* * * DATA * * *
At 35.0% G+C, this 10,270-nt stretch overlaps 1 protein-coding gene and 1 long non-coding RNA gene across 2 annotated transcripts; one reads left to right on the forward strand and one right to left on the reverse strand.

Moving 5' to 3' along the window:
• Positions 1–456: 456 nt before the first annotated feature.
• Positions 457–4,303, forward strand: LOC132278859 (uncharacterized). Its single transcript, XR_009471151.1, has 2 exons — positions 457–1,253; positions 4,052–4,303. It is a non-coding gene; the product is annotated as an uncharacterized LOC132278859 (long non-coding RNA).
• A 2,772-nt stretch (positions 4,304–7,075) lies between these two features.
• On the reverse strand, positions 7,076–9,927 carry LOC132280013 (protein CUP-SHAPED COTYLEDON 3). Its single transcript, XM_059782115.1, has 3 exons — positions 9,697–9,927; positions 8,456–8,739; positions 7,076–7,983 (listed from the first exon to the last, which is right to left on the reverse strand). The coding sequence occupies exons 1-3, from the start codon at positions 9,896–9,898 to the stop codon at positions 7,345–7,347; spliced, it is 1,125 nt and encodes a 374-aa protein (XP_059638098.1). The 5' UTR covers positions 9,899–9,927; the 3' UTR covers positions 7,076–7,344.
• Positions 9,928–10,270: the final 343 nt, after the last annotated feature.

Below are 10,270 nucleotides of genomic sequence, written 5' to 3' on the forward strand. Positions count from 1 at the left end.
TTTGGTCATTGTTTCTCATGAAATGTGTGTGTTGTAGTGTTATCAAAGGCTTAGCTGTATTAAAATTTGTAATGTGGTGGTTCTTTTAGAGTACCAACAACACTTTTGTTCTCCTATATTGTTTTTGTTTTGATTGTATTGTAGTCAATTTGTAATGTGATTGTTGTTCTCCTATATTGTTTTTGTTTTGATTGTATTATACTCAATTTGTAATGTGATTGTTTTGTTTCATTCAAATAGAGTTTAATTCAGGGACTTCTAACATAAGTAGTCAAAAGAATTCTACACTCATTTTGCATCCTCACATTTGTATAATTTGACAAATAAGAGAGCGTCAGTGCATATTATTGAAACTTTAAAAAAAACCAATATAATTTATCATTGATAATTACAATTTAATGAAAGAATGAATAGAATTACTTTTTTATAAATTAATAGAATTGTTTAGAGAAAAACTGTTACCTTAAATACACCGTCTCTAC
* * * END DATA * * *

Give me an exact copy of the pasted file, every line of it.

At 35.0% G+C, this 10,270-nt stretch overlaps 1 protein-coding gene and 1 long non-coding RNA gene across 2 annotated transcripts; one reads left to right on the forward strand and one right to left on the reverse strand.

Moving 5' to 3' along the window:
• Positions 1–456: 456 nt before the first annotated feature.
• Positions 457–4,303, forward strand: LOC132278859 (uncharacterized). Its single transcript, XR_009471151.1, has 2 exons — positions 457–1,253; positions 4,052–4,303. It is a non-coding gene; the product is annotated as an uncharacterized LOC132278859 (long non-coding RNA).
• A 2,772-nt stretch (positions 4,304–7,075) lies between these two features.
• On the reverse strand, positions 7,076–9,927 carry LOC132280013 (protein CUP-SHAPED COTYLEDON 3). Its single transcript, XM_059782115.1, has 3 exons — positions 9,697–9,927; positions 8,456–8,739; positions 7,076–7,983 (listed from the first exon to the last, which is right to left on the reverse strand). The coding sequence occupies exons 1-3, from the start codon at positions 9,896–9,898 to the stop codon at positions 7,345–7,347; spliced, it is 1,125 nt and encodes a 374-aa protein (XP_059638098.1). The 5' UTR covers positions 9,899–9,927; the 3' UTR covers positions 7,076–7,344.
• Positions 9,928–10,270: the final 343 nt, after the last annotated feature.

Below are 10,270 nucleotides of genomic sequence, written 5' to 3' on the forward strand. Positions count from 1 at the left end.
TTTGGTCATTGTTTCTCATGAAATGTGTGTGTTGTAGTGTTATCAAAGGCTTAGCTGTATTAAAATTTGTAATGTGGTGGTTCTTTTAGAGTACCAACAACACTTTTGTTCTCCTATATTGTTTTTGTTTTGATTGTATTGTAGTCAATTTGTAATGTGATTGTTGTTCTCCTATATTGTTTTTGTTTTGATTGTATTATACTCAATTTGTAATGTGATTGTTTTGTTTCATTCAAATAGAGTTTAATTCAGGGACTTCTAACATAAGTAGTCAAAAGAATTCTACACTCATTTTGCATCCTCACATTTGTATAATTTGACAAATAAGAGAGCGTCAGTGCATATTATTGAAACTTTAAAAAAAACCAATATAATTTATCATTGATAATTACAATTTAATGAAAGAATGAATAGAATTACTTTTTTATAAATTAATAGAATTGTTTAGAGAAAAACTGTTACCTTAAATACACCGTCTCTAC